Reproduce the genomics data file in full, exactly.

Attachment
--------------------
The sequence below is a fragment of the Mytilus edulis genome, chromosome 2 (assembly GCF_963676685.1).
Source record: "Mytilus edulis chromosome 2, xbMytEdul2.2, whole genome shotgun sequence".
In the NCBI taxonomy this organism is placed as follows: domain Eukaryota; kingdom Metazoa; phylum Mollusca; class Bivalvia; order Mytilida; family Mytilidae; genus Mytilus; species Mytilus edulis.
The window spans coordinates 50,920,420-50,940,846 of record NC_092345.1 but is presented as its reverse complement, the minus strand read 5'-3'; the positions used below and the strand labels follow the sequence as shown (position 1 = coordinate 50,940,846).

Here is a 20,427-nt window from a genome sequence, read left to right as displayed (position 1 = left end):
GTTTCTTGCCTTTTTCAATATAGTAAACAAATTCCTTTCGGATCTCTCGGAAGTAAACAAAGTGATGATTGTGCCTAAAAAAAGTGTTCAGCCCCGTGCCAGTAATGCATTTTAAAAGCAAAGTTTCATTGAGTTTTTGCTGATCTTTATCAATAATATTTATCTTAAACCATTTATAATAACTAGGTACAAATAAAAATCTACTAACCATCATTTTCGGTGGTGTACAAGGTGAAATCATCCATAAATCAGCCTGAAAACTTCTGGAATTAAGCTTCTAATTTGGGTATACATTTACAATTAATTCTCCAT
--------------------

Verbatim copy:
The sequence below is a fragment of the Mytilus edulis genome, chromosome 2 (assembly GCF_963676685.1).
Source record: "Mytilus edulis chromosome 2, xbMytEdul2.2, whole genome shotgun sequence".
In the NCBI taxonomy this organism is placed as follows: domain Eukaryota; kingdom Metazoa; phylum Mollusca; class Bivalvia; order Mytilida; family Mytilidae; genus Mytilus; species Mytilus edulis.
The window spans coordinates 50,920,420-50,940,846 of record NC_092345.1 but is presented as its reverse complement, the minus strand read 5'-3'; the positions used below and the strand labels follow the sequence as shown (position 1 = coordinate 50,940,846).

Here is a 20,427-nt window from a genome sequence, read left to right as displayed (position 1 = left end):
GTTTCTTGCCTTTTTCAATATAGTAAACAAATTCCTTTCGGATCTCTCGGAAGTAAACAAAGTGATGATTGTGCCTAAAAAAAGTGTTCAGCCCCGTGCCAGTAATGCATTTTAAAAGCAAAGTTTCATTGAGTTTTTGCTGATCTTTATCAATAATATTTATCTTAAACCATTTATAATAACTAGGTACAAATAAAAATCTACTAACCATCATTTTCGGTGGTGTACAAGGTGAAATCATCCATAAATCAGCCTGAAAACTTCTGGAATTAAGCTTCTAATTTGGGTATACATTTACAATTAATTCTCCAT